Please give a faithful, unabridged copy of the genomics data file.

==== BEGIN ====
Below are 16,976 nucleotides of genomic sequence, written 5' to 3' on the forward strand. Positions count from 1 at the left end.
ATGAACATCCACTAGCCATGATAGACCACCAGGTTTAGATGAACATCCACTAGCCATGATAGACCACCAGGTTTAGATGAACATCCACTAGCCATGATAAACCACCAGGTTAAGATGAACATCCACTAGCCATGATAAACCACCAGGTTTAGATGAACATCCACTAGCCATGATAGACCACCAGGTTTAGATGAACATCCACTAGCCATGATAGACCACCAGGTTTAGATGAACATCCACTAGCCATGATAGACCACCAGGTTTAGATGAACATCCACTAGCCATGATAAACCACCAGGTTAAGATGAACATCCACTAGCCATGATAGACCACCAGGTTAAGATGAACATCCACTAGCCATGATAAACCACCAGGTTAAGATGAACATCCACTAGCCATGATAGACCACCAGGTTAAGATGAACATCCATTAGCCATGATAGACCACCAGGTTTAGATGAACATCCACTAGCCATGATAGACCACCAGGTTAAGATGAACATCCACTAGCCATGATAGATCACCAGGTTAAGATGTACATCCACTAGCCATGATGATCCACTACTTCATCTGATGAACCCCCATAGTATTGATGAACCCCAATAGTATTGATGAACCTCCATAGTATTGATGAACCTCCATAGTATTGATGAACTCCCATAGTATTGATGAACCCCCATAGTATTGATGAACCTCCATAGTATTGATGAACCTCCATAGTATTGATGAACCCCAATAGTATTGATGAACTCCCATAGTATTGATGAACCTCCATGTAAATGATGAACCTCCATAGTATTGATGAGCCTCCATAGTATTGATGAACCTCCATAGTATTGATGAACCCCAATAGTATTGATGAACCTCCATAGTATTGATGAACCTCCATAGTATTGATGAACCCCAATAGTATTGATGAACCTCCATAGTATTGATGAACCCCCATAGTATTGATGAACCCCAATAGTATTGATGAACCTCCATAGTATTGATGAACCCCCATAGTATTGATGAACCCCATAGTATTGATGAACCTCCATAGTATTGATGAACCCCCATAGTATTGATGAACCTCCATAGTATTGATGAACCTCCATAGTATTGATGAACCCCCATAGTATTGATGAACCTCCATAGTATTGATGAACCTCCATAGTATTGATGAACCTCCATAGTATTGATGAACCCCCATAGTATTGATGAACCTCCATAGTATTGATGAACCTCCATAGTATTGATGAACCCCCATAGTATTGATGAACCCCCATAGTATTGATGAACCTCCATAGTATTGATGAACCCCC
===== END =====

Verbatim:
Below are 16,976 nucleotides of genomic sequence, written 5' to 3' on the forward strand. Positions count from 1 at the left end.
ATGAACATCCACTAGCCATGATAGACCACCAGGTTTAGATGAACATCCACTAGCCATGATAGACCACCAGGTTTAGATGAACATCCACTAGCCATGATAAACCACCAGGTTAAGATGAACATCCACTAGCCATGATAAACCACCAGGTTTAGATGAACATCCACTAGCCATGATAGACCACCAGGTTTAGATGAACATCCACTAGCCATGATAGACCACCAGGTTTAGATGAACATCCACTAGCCATGATAGACCACCAGGTTTAGATGAACATCCACTAGCCATGATAAACCACCAGGTTAAGATGAACATCCACTAGCCATGATAGACCACCAGGTTAAGATGAACATCCACTAGCCATGATAAACCACCAGGTTAAGATGAACATCCACTAGCCATGATAGACCACCAGGTTAAGATGAACATCCATTAGCCATGATAGACCACCAGGTTTAGATGAACATCCACTAGCCATGATAGACCACCAGGTTAAGATGAACATCCACTAGCCATGATAGATCACCAGGTTAAGATGTACATCCACTAGCCATGATGATCCACTACTTCATCTGATGAACCCCCATAGTATTGATGAACCCCAATAGTATTGATGAACCTCCATAGTATTGATGAACCTCCATAGTATTGATGAACTCCCATAGTATTGATGAACCCCCATAGTATTGATGAACCTCCATAGTATTGATGAACCTCCATAGTATTGATGAACCCCAATAGTATTGATGAACTCCCATAGTATTGATGAACCTCCATGTAAATGATGAACCTCCATAGTATTGATGAGCCTCCATAGTATTGATGAACCTCCATAGTATTGATGAACCCCAATAGTATTGATGAACCTCCATAGTATTGATGAACCTCCATAGTATTGATGAACCCCAATAGTATTGATGAACCTCCATAGTATTGATGAACCCCCATAGTATTGATGAACCCCAATAGTATTGATGAACCTCCATAGTATTGATGAACCCCCATAGTATTGATGAACCCCATAGTATTGATGAACCTCCATAGTATTGATGAACCCCCATAGTATTGATGAACCTCCATAGTATTGATGAACCTCCATAGTATTGATGAACCCCCATAGTATTGATGAACCTCCATAGTATTGATGAACCTCCATAGTATTGATGAACCTCCATAGTATTGATGAACCCCCATAGTATTGATGAACCTCCATAGTATTGATGAACCTCCATAGTATTGATGAACCCCCATAGTATTGATGAACCCCCATAGTATTGATGAACCTCCATAGTATTGATGAACCCCC